THE ROCKIN' GUYS
9 p.m., White Water Tavern. $10.
“Performance Art Miscreants” is the title of the new Rockin' Guys album, and that's about right. For 20 years (give or take a decade-long hiatus or so), the Guys have delighted in taking songs popular and obscure and mutating them beyond recognition. Like a DJ, the band often takes the lyrics of one song, say, the Velvet Underground's “Heroin,” and mashes it with the music of another, say Van Morrison's “Gloria” (with a bonus H-E-R-O-I-N spell-out). Their well of material runs deep and wide. On the new album, which folks will receive with their cover charge on Saturday, the Guys take on acts as far-flung as Johnny Paycheck, Prince, Big Star, the Modern Lovers and the Cramps. But don't get it confused for pure music-geekery. The Guys always manage to put on a highly visceral stage show, full of cardboard cut-outs of Pablo Picasso, smoke, a giant dinosaur, a John Wayne flag, a glowing Jesus and gleefully atonal saxophone solos. This is one of those uniquely local acts (they claim Goat Hill, just outside of Conway, as their point of origin) that you're pretty much obligated to check out. But gird your loins, fair reader.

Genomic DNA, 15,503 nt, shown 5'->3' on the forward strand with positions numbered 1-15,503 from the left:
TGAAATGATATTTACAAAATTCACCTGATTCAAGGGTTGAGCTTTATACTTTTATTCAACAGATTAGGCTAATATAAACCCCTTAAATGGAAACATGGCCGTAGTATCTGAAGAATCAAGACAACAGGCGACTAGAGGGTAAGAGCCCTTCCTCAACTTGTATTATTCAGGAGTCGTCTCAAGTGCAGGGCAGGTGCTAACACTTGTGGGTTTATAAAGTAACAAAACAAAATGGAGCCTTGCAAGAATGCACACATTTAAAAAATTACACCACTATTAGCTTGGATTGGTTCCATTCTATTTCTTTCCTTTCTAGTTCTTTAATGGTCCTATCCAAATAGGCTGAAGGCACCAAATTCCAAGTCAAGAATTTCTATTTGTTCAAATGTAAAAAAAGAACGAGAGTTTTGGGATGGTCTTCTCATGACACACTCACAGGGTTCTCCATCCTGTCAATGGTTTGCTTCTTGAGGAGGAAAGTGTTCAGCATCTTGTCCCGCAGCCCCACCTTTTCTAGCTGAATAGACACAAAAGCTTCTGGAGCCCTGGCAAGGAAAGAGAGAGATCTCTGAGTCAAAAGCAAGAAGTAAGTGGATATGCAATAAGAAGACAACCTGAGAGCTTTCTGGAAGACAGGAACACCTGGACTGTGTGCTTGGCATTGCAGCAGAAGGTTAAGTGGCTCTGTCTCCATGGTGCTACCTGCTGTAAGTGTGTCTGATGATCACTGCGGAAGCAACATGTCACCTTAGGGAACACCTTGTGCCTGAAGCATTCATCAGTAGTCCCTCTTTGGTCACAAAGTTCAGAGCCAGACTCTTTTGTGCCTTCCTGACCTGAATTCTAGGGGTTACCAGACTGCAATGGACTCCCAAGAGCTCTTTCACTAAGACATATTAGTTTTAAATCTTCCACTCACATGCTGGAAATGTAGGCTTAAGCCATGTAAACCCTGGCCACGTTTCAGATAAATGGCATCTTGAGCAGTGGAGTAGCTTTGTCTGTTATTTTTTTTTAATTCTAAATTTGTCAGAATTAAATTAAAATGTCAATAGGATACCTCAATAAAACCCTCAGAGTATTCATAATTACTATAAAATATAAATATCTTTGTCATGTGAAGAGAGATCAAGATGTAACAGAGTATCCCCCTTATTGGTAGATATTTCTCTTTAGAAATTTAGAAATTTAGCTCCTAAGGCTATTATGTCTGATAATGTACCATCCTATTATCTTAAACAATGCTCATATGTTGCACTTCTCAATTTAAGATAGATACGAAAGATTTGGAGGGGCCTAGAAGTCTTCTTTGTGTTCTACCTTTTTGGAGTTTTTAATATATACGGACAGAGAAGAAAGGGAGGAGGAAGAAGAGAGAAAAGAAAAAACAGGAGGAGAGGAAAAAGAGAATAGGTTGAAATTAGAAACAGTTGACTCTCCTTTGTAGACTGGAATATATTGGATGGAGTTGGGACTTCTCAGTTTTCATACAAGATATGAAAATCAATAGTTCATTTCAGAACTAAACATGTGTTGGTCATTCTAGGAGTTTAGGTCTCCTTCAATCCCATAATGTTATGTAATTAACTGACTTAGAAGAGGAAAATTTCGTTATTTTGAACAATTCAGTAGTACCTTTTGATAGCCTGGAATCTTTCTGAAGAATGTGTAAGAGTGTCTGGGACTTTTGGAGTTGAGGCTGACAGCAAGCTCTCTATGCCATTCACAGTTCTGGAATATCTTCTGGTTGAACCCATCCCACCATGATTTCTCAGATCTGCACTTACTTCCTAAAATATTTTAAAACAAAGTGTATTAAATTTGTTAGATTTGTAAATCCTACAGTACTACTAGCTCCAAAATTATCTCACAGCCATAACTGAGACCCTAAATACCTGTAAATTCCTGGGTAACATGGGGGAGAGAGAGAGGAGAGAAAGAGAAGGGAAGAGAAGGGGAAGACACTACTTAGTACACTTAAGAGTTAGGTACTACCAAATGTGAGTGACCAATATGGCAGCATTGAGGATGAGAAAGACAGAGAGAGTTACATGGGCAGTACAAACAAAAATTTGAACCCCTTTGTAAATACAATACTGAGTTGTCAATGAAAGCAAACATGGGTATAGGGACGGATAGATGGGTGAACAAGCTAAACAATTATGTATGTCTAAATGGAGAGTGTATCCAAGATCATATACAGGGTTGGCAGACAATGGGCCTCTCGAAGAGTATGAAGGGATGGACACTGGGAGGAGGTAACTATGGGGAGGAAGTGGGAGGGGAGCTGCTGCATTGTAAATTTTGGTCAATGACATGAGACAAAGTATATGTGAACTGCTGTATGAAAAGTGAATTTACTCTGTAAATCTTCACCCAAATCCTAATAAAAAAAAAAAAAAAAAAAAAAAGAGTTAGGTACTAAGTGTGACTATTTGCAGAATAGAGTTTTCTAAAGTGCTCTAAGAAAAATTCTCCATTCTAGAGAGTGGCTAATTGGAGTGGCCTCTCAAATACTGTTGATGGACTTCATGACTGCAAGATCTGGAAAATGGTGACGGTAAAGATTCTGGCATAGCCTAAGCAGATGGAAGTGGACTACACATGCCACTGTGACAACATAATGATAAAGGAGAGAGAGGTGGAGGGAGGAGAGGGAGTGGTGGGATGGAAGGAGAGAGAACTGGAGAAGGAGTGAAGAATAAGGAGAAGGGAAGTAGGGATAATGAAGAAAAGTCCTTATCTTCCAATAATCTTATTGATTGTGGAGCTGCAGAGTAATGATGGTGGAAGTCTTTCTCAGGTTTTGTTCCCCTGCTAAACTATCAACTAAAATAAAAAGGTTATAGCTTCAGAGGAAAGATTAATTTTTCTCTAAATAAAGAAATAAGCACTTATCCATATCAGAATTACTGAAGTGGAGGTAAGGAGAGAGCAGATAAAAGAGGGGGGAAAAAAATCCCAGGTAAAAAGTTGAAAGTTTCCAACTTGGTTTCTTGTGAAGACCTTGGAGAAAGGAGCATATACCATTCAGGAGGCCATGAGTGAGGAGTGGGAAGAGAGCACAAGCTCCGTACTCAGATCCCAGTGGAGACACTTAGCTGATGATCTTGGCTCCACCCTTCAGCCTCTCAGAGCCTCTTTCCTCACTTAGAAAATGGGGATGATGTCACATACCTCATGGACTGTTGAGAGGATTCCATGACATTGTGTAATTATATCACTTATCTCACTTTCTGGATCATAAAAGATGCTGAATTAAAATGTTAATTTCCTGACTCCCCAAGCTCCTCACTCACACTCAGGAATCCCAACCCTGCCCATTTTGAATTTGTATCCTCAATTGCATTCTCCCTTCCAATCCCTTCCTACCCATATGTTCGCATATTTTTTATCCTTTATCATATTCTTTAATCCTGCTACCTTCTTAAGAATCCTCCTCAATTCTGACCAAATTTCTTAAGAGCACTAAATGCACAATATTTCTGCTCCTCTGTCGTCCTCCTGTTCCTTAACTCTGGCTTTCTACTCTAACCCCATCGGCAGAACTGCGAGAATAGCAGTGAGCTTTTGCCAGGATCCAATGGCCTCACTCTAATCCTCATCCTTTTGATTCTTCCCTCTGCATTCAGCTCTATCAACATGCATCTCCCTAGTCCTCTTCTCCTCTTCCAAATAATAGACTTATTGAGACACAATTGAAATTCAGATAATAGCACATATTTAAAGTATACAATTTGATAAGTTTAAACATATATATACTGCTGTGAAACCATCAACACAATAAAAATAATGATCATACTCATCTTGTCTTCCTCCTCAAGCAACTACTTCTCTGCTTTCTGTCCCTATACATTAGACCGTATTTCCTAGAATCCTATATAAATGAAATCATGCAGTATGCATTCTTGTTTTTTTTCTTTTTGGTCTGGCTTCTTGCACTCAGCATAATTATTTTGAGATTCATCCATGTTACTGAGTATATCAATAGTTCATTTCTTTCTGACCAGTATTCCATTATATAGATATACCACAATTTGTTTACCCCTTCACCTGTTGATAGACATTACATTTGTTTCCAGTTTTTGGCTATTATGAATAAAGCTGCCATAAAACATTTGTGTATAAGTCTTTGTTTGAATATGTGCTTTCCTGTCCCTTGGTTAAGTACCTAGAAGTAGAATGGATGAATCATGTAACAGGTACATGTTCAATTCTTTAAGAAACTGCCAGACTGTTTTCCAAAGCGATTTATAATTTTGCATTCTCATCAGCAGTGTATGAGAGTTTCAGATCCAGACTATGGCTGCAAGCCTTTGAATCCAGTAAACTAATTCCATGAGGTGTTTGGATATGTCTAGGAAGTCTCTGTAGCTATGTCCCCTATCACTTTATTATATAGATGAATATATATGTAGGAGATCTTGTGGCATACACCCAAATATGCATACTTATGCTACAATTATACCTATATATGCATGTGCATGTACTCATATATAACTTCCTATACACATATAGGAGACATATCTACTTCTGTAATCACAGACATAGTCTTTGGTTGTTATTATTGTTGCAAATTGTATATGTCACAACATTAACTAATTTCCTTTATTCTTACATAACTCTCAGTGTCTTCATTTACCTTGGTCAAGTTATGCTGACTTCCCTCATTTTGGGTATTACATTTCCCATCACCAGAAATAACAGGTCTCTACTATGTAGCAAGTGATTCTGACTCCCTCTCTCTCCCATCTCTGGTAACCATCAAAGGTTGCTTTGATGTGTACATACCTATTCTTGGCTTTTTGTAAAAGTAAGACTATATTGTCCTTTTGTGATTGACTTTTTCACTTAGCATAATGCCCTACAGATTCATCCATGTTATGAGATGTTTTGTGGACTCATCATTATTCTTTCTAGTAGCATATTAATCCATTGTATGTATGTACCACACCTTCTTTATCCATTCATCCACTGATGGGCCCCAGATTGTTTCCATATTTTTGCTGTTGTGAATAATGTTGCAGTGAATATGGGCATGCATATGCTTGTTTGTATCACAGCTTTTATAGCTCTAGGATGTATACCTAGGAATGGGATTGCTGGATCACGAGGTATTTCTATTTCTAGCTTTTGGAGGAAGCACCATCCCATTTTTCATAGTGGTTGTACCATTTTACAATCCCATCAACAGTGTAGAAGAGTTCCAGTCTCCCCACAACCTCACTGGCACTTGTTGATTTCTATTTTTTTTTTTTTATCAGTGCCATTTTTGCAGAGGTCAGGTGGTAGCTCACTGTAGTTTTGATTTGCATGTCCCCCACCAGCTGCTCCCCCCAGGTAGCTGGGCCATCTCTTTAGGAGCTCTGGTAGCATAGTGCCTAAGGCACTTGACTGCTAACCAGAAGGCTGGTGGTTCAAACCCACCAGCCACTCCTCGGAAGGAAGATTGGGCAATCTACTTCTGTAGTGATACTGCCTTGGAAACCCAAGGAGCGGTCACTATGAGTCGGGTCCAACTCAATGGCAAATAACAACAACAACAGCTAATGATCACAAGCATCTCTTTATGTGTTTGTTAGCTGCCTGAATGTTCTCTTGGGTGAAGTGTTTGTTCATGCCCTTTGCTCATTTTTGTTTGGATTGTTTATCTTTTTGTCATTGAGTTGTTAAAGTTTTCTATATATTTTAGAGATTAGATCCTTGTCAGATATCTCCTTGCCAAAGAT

MAUMELLE FAMILY FEST
10 a.m., Lake Willastein. $7 adv./$10 d.o.s.
Butch Stone has mellowed in his middle years. The legendary music biz mover and shaker has traded managing over-sexed long-hairs and ne'er-do-wells (Black Oak Arkansas and Roger Clinton) for wholesome young folks (a blue-eyed soulman and a Nashville girl group), and swapped booking behemoth touring bands like the Eagles for kid-friendly festivals with draws like “the state's largest petting zoo.” Which is not at all to say he's grown less savvy. The line-up he's assembled for the Maumelle Family Fest reads like the recipe for crack for kids, a saccharine combination of all their dreams, gathered within a few acres and two days (the festival kicks off Friday night, from 5 p.m. to 10 p.m.). Here's what's on the bill: pony rides, carnival rides, games, magic shows, Jamal the Clown, a fishing contest, a boat show, presentations from the Air Force and Army, an Elvis impersonator, people dressed up like Storm Troopers from “Star Wars,” a screening of “The Wizard of Oz” (with concert sound, on Friday) and lots of music, including Josef Hedinger, the blue-eyed soulman, and Parker Branch, the Nashville girl-group. The fun goes on a full 12 hours on Saturday. Visit www.maumellefamilyfest.com for ticket locations.
DAVID ALLAN COE
8 p.m., the Village. $22 adv./$25 d.o.s.